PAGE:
Advancing Trademark Infringement Claims
2 September 2021
In this digital age, trademarks, logos, and brands became some of the most important intangible asset for all businesses.
Protection of this asset is crucial.
This alert discusses the basics of advancing trademark infringement claims either through litigation in court, arbitration and/or other means provided under the law.
Understanding Trademark Infringement
Under Section 54 of the Trademarks Act 2019 (TMA), a person infringes a registered trademark if: (a) without the consent of the proprietor of the trademark.
(b) he uses in the course of trade, a sign:
(i) that is identical with the trademark and is used in relation to goods or services similar to those for which the trademark is registered; or
(ii) that is similar to the trademark and is used in relation to goods or services identical with or similar to those for which the trademark is registered.
(c) resulting in the likelihood of confusion on the part of the public.
If the infringed trademark is unregistered, then no person shall be entitled to initiate any action to prevent or recover damages for the infringement of the unregistered trademark under Section 159(1) of the TMA. However, Section 159(2) of the TMA provides that nothing in the act will be deemed to affect the right of action against any person for passing off goods or services as those of another person or the remedies in respect of the goods or services.
Therefore, the first question to be asked is whether the trademark in question is registered or not. Once that is done, one may proceed to institute the claim accordingly either as a statutory action under the TMA, or a common law claim based on the tort of passing off. The nature of reliefs for both types of claims that are similar.
Once an infringement is detected, it is important to gather evidence.
In the pre-Covid-19 pandemic days, the common tactic would be to perform a ‘trap purchase’ where investigators or other personnel may be appointed by the trademark owners to visit the premises of the infringer, purchase the infringing goods / services, and the said purchase becomes key evidence for infringement in Court.
In the post Covid-19 era, the ‘trap purchase’ is mostly done through online market platforms.
However, one key challenge may arise.
In most cases involving trademark infringement through online means, it may be difficult or impossible to identify the infringer who had masked their identities online with pseudonyms.
In such cases, it is prudent to engage investigators or digital forensic experts to assist in tracing and identifying the infringers. Alternatively, trademark owners may attempt to communicate with the infringers and gain more information as to their identity but this method is often discouraged for fear of “letting the cat out of the bag”.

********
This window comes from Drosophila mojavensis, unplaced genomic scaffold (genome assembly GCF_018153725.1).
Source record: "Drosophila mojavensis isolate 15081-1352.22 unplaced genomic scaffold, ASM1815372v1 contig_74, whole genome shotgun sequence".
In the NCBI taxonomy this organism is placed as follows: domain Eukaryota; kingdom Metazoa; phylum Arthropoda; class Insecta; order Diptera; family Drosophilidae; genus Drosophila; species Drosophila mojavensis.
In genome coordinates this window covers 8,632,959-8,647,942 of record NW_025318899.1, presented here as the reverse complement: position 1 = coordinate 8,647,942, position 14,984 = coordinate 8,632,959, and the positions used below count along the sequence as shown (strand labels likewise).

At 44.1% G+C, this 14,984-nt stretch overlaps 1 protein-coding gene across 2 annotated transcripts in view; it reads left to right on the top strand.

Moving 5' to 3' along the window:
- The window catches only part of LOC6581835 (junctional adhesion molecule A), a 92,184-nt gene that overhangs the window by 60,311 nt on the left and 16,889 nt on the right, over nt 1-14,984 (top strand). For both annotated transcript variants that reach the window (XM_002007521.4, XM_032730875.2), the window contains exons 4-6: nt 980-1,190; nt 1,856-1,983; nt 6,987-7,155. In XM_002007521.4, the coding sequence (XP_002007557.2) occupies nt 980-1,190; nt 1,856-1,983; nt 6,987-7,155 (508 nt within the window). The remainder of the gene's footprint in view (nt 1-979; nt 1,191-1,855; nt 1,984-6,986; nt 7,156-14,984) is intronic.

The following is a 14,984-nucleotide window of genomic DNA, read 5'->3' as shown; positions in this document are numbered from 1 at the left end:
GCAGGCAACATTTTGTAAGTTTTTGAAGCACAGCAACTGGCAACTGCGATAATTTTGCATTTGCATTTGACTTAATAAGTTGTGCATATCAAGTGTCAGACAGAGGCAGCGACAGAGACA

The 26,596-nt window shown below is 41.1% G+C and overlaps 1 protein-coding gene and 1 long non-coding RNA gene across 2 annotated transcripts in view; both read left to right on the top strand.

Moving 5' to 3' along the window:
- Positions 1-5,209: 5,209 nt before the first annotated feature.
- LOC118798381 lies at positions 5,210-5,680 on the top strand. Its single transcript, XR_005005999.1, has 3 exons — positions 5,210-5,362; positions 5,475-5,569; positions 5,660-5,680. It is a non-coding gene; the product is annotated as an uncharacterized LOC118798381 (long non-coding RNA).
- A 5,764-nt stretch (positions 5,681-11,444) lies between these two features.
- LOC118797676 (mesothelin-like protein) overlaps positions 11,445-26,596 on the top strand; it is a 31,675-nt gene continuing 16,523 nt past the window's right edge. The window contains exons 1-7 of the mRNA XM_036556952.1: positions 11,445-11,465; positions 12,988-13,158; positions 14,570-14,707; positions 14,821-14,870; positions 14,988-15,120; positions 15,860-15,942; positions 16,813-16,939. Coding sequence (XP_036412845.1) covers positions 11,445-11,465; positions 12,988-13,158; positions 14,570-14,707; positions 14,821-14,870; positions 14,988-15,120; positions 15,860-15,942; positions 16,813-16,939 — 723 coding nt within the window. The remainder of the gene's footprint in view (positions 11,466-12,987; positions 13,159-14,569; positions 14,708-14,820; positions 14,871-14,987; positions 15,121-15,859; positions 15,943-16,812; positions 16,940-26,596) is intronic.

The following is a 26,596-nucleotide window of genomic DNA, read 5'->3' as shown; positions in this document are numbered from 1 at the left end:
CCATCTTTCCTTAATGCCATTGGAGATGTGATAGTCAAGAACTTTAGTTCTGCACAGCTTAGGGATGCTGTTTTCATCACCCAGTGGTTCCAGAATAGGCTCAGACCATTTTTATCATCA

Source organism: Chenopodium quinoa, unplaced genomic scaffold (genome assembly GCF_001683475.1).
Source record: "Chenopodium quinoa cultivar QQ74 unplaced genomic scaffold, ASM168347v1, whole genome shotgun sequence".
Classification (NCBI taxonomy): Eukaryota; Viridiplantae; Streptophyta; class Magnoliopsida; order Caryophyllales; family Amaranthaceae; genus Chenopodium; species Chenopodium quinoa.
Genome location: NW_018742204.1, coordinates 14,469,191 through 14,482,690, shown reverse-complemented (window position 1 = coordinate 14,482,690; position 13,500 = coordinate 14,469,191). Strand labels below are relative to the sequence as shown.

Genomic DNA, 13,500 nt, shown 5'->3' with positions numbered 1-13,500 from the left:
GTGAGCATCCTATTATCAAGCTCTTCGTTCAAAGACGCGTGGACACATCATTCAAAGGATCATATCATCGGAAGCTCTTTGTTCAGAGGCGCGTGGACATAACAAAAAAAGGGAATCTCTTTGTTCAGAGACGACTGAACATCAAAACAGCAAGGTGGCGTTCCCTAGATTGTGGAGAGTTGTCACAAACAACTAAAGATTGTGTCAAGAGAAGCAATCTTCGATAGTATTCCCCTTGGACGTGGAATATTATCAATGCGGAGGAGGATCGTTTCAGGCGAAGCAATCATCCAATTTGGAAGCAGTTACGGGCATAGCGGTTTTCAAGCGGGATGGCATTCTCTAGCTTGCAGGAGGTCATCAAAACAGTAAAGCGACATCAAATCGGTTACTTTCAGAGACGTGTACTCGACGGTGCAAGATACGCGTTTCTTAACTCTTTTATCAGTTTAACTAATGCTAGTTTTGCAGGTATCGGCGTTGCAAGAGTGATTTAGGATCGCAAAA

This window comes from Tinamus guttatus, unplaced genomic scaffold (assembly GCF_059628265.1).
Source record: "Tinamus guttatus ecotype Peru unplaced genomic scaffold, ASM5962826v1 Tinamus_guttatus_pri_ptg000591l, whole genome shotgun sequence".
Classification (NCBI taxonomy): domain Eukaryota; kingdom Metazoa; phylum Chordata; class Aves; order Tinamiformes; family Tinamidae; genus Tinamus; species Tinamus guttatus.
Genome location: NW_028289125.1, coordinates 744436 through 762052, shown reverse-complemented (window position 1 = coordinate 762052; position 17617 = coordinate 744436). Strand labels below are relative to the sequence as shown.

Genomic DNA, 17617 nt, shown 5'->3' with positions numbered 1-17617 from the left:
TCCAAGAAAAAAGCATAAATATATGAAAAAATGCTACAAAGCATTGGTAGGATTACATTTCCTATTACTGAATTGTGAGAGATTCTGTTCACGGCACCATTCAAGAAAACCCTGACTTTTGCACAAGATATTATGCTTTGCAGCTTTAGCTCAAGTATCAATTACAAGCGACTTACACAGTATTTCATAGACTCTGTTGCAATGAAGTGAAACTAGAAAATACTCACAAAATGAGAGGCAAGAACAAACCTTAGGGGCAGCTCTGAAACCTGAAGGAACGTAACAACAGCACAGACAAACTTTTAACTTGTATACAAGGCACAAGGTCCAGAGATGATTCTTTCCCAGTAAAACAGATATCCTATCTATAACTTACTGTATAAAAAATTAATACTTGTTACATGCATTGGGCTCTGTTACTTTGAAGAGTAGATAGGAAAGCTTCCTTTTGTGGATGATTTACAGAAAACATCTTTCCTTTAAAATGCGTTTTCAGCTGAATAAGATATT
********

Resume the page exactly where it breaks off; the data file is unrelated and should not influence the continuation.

Once the infringer(s) are identified, the options available to aggrieved trademark owners includes:
(a) to send letter(s) of cease & desist;
(b) to lodge a police report;
(c) to lodge a complaint with the Ministry of Domestic Trade and Consumer Affairs; or
(d) to commence a suit in Court and apply for interim injunction.
Each option carries its own pros and cons. For example, issuing a letter of cease and desist to a repeated infringer would not serve any purpose other than prompting the infringer to take steps to avoid detection and/or enforcement of the law. In such cases, owners may want to take a more pre-emptive approach by launching a suit immediately and apply for an ex-parte injunction.
Exercising the above options often involves judgment calls, and it is best to consult a lawyer before any option is exercised any it may have far reaching repercussions.
Commencing An Action In Court
If it is more desirable to commence an action in court, it is common for the plaintiff to apply for an interim injunction to restrain the defendant from taking any step that may infringe the plaintiff’s trademark pending the conclusion of the action. This includes restraining the defendant from offering the infringing goods/services for sale, distribution, import and export.
In considering an application for interim injunction, the court would take into account of the following factors:
(a) whether there is a serious issue to be tried;
(b) whether damages are an adequate remedy;
(c) the balance of convenience or justice;
(d) when the factors are evenly balanced, whether status quo ought to be maintained; and
(e) whether the plaintiff has given a meaningful undertaking as to damages.
The above principles are upheld by the High Court in the recent case of A&M Beauty Wellness Sdn Bhd v Shopee Mobile Malaysia Sdn Bhd (berniaga sebagai Shopee Malaysia)  1 LNS 84.
An interim injunction, if successful, procures a tactical advantage to the plaintiff as it puts a halt to infringing activities, if any, on the part of the defendant and it may bring parties to the table quicker for a swift settlement.
However, one must be aware that an interim injunction of this nature is often onerous on the defendant as the defendant may be forced to halt trade by an order of the court. Thus, the plaintiff must be prepared to compensate the defendant in the event the Court decides against the plaintiff at the end of the action.
Like many other cases, trademark infringement involves a myriad of factors to be considered before the most effective strategy can be formulated.
Trademark owners are encouraged to consult qualified professionals to understand their case and take steps to protect their trademarks effectively.
Authored by Kenny Lam Kian Yip, senior associate with the firm’s Intellectual Property & TMT practice.